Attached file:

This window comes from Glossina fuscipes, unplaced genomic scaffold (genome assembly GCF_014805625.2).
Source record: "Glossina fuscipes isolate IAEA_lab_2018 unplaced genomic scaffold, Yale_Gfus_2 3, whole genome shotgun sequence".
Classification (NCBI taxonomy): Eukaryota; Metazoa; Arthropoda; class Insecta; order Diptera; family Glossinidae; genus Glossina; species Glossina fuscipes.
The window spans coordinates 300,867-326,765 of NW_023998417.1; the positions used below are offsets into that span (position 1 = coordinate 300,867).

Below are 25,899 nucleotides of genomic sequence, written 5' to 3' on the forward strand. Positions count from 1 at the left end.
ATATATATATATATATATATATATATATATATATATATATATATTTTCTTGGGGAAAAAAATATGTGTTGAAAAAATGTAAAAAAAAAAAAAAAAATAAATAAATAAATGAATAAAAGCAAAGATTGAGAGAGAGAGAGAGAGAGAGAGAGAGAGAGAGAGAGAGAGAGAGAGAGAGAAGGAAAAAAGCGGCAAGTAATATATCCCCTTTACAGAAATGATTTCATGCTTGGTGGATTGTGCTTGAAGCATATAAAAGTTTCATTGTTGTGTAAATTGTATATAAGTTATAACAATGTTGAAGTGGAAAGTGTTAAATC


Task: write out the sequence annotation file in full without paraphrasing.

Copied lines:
This window comes from Glossina fuscipes, unplaced genomic scaffold (genome assembly GCF_014805625.2).
Source record: "Glossina fuscipes isolate IAEA_lab_2018 unplaced genomic scaffold, Yale_Gfus_2 3, whole genome shotgun sequence".
Classification (NCBI taxonomy): Eukaryota; Metazoa; Arthropoda; class Insecta; order Diptera; family Glossinidae; genus Glossina; species Glossina fuscipes.
The window spans coordinates 300,867-326,765 of NW_023998417.1; the positions used below are offsets into that span (position 1 = coordinate 300,867).

Below are 25,899 nucleotides of genomic sequence, written 5' to 3' on the forward strand. Positions count from 1 at the left end.
ATATATATATATATATATATATATATATATATATATATATATATTTTCTTGGGGAAAAAAATATGTGTTGAAAAAATGTAAAAAAAAAAAAAAAAATAAATAAATAAATGAATAAAAGCAAAGATTGAGAGAGAGAGAGAGAGAGAGAGAGAGAGAGAGAGAGAGAGAGAGAGAGAGAAGGAAAAAAGCGGCAAGTAATATATCCCCTTTACAGAAATGATTTCATGCTTGGTGGATTGTGCTTGAAGCATATAAAAGTTTCATTGTTGTGTAAATTGTATATAAGTTATAACAATGTTGAAGTGGAAAGTGTTAAATC